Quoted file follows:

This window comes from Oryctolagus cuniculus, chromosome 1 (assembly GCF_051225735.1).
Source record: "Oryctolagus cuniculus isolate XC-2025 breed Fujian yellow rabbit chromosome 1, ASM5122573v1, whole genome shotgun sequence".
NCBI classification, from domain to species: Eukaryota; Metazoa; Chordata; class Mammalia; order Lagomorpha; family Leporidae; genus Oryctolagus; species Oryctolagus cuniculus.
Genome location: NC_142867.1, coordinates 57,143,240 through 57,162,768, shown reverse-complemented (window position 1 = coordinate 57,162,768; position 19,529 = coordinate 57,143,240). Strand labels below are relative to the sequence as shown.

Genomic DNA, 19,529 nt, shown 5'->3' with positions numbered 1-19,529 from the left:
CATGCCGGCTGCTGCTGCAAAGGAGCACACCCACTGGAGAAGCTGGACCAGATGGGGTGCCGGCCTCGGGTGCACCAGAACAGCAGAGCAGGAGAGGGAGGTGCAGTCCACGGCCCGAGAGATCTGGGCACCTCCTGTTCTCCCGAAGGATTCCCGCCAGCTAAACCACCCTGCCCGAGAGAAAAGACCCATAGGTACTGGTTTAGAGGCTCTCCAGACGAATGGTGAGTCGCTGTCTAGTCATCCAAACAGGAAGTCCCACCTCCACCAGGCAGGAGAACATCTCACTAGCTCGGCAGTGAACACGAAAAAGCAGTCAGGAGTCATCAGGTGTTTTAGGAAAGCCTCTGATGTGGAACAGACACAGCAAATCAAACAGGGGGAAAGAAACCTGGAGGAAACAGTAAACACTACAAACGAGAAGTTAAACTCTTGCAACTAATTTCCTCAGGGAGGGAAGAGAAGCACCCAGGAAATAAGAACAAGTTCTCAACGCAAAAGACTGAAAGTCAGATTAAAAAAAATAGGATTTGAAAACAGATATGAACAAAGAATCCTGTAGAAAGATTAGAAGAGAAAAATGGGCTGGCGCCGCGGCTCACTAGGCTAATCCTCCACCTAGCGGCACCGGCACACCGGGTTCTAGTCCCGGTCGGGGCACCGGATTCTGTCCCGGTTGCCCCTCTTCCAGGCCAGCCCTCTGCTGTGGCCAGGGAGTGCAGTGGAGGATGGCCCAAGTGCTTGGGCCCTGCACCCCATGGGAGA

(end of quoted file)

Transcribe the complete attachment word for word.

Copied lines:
This window comes from Oryctolagus cuniculus, chromosome 1 (assembly GCF_051225735.1).
Source record: "Oryctolagus cuniculus isolate XC-2025 breed Fujian yellow rabbit chromosome 1, ASM5122573v1, whole genome shotgun sequence".
NCBI classification, from domain to species: Eukaryota; Metazoa; Chordata; class Mammalia; order Lagomorpha; family Leporidae; genus Oryctolagus; species Oryctolagus cuniculus.
Genome location: NC_142867.1, coordinates 57,143,240 through 57,162,768, shown reverse-complemented (window position 1 = coordinate 57,162,768; position 19,529 = coordinate 57,143,240). Strand labels below are relative to the sequence as shown.

Genomic DNA, 19,529 nt, shown 5'->3' with positions numbered 1-19,529 from the left:
CATGCCGGCTGCTGCTGCAAAGGAGCACACCCACTGGAGAAGCTGGACCAGATGGGGTGCCGGCCTCGGGTGCACCAGAACAGCAGAGCAGGAGAGGGAGGTGCAGTCCACGGCCCGAGAGATCTGGGCACCTCCTGTTCTCCCGAAGGATTCCCGCCAGCTAAACCACCCTGCCCGAGAGAAAAGACCCATAGGTACTGGTTTAGAGGCTCTCCAGACGAATGGTGAGTCGCTGTCTAGTCATCCAAACAGGAAGTCCCACCTCCACCAGGCAGGAGAACATCTCACTAGCTCGGCAGTGAACACGAAAAAGCAGTCAGGAGTCATCAGGTGTTTTAGGAAAGCCTCTGATGTGGAACAGACACAGCAAATCAAACAGGGGGAAAGAAACCTGGAGGAAACAGTAAACACTACAAACGAGAAGTTAAACTCTTGCAACTAATTTCCTCAGGGAGGGAAGAGAAGCACCCAGGAAATAAGAACAAGTTCTCAACGCAAAAGACTGAAAGTCAGATTAAAAAAAATAGGATTTGAAAACAGATATGAACAAAGAATCCTGTAGAAAGATTAGAAGAGAAAAATGGGCTGGCGCCGCGGCTCACTAGGCTAATCCTCCACCTAGCGGCACCGGCACACCGGGTTCTAGTCCCGGTCGGGGCACCGGATTCTGTCCCGGTTGCCCCTCTTCCAGGCCAGCCCTCTGCTGTGGCCAGGGAGTGCAGTGGAGGATGGCCCAAGTGCTTGGGCCCTGCACCCCATGGGAGA